The British Imperial Expansion

The British Imperial Expansion

First of all, there was the colonial Empire, the colonies. These were the West Indies, and leftovers from the disintegrated North American Empire, which by the start of the twentieth century were characterised by an extensive history of impoverishment and unemployment. The once prosperous sugar islands now offered problems rather than profits. Starting in the Mediterranean, Egypt, the Sudan, Uganda, Keya and Somaliland on the one flank and Aden and the Persian Gulf protectorates on the other, together with strategically important points such as Gibraltar, Malta, and Cyprus, marked out the vital route to India. Ceylon with its naval base at Trincomalee was an essential staging post on the run to the Far East and Australia. On the route to South Africa was the colonial African Empire, the most complicated category of British possession.

Second, there was the great dependency of India. Most of it was ruled directly by the British, and even in the states governed by the Indian princes, British advice prevailed. “Since 1876 India had been formally an Empire in its own right, thus bestowing on the British monarch the somewhat hybrid title of Queen – or King – Emperor. The British Raj in India was fundamentally autocratic, the domination of one race over a subject people. No amount of benevolent and imperial administration could alter that fact. True, Parliament and Cabinet in London could over-rule the Victory, but distance and the complexities of governing India made this unlikely.”10 It was spice trade in the early seventeenth century that initially stimulated British interest in India. By the end of the nineteenth century not only was half the British army stationed in India at India’s expense, but a numerous and readily available Indian army was also maintained. Moreover, India provided Britain with her largest and most profitable market within the Empire. Few would have disagreed with the Viceroy Cruzon when he said, “As long as we rule India we are the greatest power in the world.”

Thirdly, and finally, there were the self-governing communities of mostly British stock. In theory their constitutions, based on the Westminster model, made them subordinate to the British government and parliament, but in practice Britain gave them a free hand in their domestic affairs, although dominating their foreign policy for the simple reason that she guaranteed and largely paid for their defence. These colonies of white settlement were Canada, Australia, New Zealand, The Cape, Natal and Newfoundland. “There were other groups of white settlers, notably in the West Indies and parts of Africa, who did not enjoy self-governing status. In 1902 there were, moreover, the two newly conquered Boer republics (the Orange Free State and the Transvaal) whose future within the Empire was uncertain.”11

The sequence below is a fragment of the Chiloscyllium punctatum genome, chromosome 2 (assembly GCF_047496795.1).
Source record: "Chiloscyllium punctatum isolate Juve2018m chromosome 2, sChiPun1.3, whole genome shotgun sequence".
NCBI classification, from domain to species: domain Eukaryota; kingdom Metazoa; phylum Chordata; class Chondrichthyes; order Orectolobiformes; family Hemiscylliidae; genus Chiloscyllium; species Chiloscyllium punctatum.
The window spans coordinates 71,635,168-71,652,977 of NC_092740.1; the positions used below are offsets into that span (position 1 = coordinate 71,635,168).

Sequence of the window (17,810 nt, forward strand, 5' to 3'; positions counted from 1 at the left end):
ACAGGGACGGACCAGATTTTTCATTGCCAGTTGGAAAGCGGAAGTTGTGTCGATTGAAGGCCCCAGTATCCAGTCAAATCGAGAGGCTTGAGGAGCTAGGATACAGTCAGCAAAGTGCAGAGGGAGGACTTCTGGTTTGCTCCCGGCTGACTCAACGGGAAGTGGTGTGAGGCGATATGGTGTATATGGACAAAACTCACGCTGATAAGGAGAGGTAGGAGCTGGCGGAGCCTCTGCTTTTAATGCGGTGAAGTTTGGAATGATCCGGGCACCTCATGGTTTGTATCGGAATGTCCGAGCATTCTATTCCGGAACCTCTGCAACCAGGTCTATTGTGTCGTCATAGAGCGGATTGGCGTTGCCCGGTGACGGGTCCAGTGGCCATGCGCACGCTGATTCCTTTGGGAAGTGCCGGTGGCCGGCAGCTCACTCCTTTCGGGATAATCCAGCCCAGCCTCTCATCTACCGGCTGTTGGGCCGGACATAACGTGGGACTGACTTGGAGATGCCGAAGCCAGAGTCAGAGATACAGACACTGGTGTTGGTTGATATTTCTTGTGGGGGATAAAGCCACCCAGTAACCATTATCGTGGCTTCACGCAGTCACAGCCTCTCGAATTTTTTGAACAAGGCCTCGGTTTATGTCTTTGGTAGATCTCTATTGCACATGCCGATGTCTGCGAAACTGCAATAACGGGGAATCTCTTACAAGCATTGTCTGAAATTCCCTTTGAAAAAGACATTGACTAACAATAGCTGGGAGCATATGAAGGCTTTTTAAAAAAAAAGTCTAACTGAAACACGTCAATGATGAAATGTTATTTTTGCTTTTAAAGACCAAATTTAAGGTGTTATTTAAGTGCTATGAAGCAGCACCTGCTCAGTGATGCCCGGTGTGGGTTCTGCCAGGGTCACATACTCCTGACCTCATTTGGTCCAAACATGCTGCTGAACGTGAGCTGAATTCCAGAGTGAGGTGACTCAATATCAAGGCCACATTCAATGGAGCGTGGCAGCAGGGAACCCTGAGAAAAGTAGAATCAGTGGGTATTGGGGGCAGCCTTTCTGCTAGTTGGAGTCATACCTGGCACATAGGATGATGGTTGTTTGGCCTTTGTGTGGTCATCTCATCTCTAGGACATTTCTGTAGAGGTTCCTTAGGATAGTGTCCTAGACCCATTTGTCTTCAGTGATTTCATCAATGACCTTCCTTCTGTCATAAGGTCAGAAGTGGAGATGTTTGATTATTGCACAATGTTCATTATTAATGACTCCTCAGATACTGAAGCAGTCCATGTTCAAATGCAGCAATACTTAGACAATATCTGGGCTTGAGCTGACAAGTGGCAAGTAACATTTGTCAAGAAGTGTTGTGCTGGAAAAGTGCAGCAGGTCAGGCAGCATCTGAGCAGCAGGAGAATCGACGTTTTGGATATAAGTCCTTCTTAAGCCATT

British possessions in other areas were often without the coherent justification or strategy. For example, the West African colonies were either remnants from the slave trade or the products of commercial and humanitarian enterprise. In central Africa there was Nyasaland and Rhodesia. Nyasaland served no fundamental British interest. As far as Rhodesia was concerned, it was ruled by Cecil Rhodes’ creation, the British South Africa Company, which was hardly a boon to investors, though more satisfying for white colonists. Malaya and Borneo in the Far East were becoming more valuable for their production of tin and rubber than for their strategic positions. Acquisition of South-Eastern New Guinea and the Cook Islands had been in response to Australia and New Zealand’s anxieties, but other colonies in the Pacific were by no means vital to British security. Finally, Singapore and Hong Kong rested on commerce.

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